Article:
Another first-rate Avengers from Terry Nation, this – out of six for the series, half of them are classics – with the kind of nasty home-invasion premise that has been frequent fodder for psychological horror flicks of the last couple of decades. Only, in this case, in much more genteel form. I don’t think it’s quite as strong as Legacy of Death and Take Me To Your Leader, but it’s near enough.
Grenville: I can’t bear raised voices. And hysteria in a man is very unbecoming.
Fenton Grenville (Tom Adams, 1.17: Death on the Slipway, 1.21: The Far Distant Dead, Vorshak in Warriors of the Deep) is an entirely charmless but perfectly cultured Avengers villain, meaning that his cruel edge stands out, where others usually exude a certain degree of winning charisma.
Grenville: I don’t think they want any coffee.
Sexton: I don’t blame them. It’s awful.
His companions aren’t much better. Sexton (Garfield Morgan, 5.1: The Fear Merchants, 6.13: Game – he looks a little like Jimmi Simpson from the Westworld TV show) is his righthand man and a budding cook (the first thing he does is complain about the coffee, later preparing dinner).
Lomax (Keith Buckley) has the look of a rooftop assassin with a sniper’s rifle, so it’s appropriate he’s in charge of firing the deadly missile at the conference.
Then there’s Circe (Hilary Pritchard) who seems to be modelled fruit-loop-wise on Ola in 3.7: Don’t Look Behind You (“Oh, I always use my left hand when I meet people. It confuses them”).
The manner in which Grenville imposes himself on the Bassett house as if he owns the place, encouraging Laura (Elizabeth Sellars) to assume her husband Bill (Michael Gwynn, Lord Melbury in the first Fawlty Towers, A Touch of Class) knows him until Bill arrives oblivious, is chilling. There’s a sense he could take deadly measures at any moment, which he does when major domo Groom (John Comer) meets his end via an injected phosphor bomb.
Grenville: I’m glad it wasn’t either of you who made the break. You’re such delightful people.
I wasn’t entirely clear on the efficacy of this strategy, developed by Circe (“It’s nice to be nearly a genius when you’re as pretty as I am”), since the bombs are triggered by the flick of Grenville’s lighter. There’s no indication that each implant has a different frequency, so why weren’t the Bassetts killed when Groom’s went off? And why, at the climax, when Steed is threatening Grenville (a bomb is stuck to the villain’s neck – for whatever reason he seems reluctant to pull it off), doesn’t he call Steed’s bluff, since surely his friends would be killed as well?
Steed: I haven’t seen a room clear so quickly since Freddy Firman took a live skunk into the Turkish baths.
If I have a major criticism of the episode, it’s a similar one to Avengers Forever (which is surprising, as I often don’t agree with their takes); Steed is too easily ruffled, and not just physically. His arrival is – celebrating Christmas in February, a nice touch that he and Bill lost track of time while held prisoner in Nanking during the WWII – at first, exactly what you’d hope for, besting the irritated Grenville in party games (“You ought to leave here, Mr Steed. Fenton doesn’t like you at all”), trading flirtatious witticisms with mad Circe (“Do you think I’m pretty? I think I am. I think I could be very pretty”: “Who am I to argue with a lady?”; “I spent all my money on new noses”: “Well, everyone should have a hobby”) and prowling the house at night looking for evidence of foul play before being discovered by Grenville and trying to get the lowdown on whether he knows his Monets from his Renoirs (“It’s almost as if you were trying to catch me out, Mr Steed”).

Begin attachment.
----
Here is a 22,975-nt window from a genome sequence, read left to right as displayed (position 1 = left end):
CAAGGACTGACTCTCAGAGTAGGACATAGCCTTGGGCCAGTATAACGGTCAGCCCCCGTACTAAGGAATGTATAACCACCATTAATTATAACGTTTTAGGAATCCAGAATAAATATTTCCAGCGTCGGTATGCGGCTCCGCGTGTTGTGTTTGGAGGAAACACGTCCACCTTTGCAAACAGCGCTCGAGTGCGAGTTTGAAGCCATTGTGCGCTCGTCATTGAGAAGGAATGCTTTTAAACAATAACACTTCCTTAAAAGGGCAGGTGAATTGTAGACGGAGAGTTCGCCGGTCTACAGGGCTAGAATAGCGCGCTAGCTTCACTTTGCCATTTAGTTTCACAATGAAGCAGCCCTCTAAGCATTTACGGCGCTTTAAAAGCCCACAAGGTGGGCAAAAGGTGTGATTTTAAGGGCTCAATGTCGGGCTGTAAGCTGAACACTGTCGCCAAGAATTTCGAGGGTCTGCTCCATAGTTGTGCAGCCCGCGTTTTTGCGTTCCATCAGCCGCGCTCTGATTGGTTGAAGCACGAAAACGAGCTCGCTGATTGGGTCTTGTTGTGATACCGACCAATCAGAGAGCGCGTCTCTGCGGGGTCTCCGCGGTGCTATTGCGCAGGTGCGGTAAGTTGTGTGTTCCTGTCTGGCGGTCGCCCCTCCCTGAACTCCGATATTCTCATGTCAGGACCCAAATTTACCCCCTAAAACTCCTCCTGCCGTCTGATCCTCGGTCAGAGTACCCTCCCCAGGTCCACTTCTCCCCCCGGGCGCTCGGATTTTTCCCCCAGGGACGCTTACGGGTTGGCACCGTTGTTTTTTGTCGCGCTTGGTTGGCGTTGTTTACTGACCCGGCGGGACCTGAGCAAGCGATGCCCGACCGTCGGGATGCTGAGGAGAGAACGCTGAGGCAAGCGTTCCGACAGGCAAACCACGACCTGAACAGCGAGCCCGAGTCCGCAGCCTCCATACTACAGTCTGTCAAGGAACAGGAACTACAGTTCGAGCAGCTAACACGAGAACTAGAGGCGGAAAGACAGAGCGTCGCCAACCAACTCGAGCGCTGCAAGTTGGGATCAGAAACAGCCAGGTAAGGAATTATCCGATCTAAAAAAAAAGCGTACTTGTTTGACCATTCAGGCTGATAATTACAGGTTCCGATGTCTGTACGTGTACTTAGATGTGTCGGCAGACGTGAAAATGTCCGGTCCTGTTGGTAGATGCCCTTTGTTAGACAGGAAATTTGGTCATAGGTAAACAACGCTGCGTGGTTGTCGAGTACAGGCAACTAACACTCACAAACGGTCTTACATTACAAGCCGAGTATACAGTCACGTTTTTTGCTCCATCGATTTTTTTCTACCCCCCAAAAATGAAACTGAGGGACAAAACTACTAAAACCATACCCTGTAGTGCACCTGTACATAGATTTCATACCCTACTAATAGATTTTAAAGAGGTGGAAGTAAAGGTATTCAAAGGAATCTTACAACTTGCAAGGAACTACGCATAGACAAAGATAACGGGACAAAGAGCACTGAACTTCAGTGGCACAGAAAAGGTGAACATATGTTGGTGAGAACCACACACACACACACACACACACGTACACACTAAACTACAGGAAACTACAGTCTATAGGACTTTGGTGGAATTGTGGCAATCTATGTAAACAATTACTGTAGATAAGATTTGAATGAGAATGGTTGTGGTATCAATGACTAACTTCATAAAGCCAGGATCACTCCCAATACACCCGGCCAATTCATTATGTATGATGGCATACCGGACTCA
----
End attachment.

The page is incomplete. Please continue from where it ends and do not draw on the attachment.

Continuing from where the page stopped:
Grenville: A hundred guineas, Mr Steed. For the man who makes the first kill of the day.
As a result, when Grenville challenges Steed to a hunt at dawn, one assumes this will build to his just being plain betterthan the bad guy (for example, 4.22: A Touch of Brimstone or 4.25: A Sense of History), outsmarting him on the field in a deadly duck hunt. Instead, Tezza decides to play things for something approaching realism – well, apart from the radio-detonated phosphor bombs and the silly missile in the turret room – and the promise of a hunt to the death ends up as a fizzle, with an injured Steed (no hallucinatory Emma as in 4.13: Silent Dust) hiding out while his shoe sinks in a bog and only showing up for the finale after Tara has arrived and been detained upon attempting to leave.
Grenville: It was careless of me to leave Steed’s umbrella and hat. But it was even more careless of you to betray that you’d seen them. Very careless indeed, Miss King.
There are some nice moments during this, such as Special Branch arriving to check the place out, the only reason the Bassetts were kept alive in the first place (“You can go on living. You never know. They might come back”). There’s the familiar tension of will they/ won’t they say something. It’s at this point we learn the house was needed due to its proximity to an important event in the area (“I intend to assassinate the foreign ministers of several countries”).
Tara: Well, how was your stay in the country?
Steed: I should have stayed in town. That’s the trouble with the country. Nothing ever happens.
Generally a fine episode then, with director Robert Fuest bring a similar claustrophobic feel to his earlier Pandora. The coda is a bit of a lame one, but at least the days of Tara giving Steed gooey eyes are long gone… What’s that? There’s one episode left...? Tara breaks a window playing invisible golf, so at least there’s a touch of Emma-era surrealism to it (“Oh pity. You should have used a Number Two iron. Or four”).
Agree? Disagree? Mildly or vehemently? Let me know in the comments below.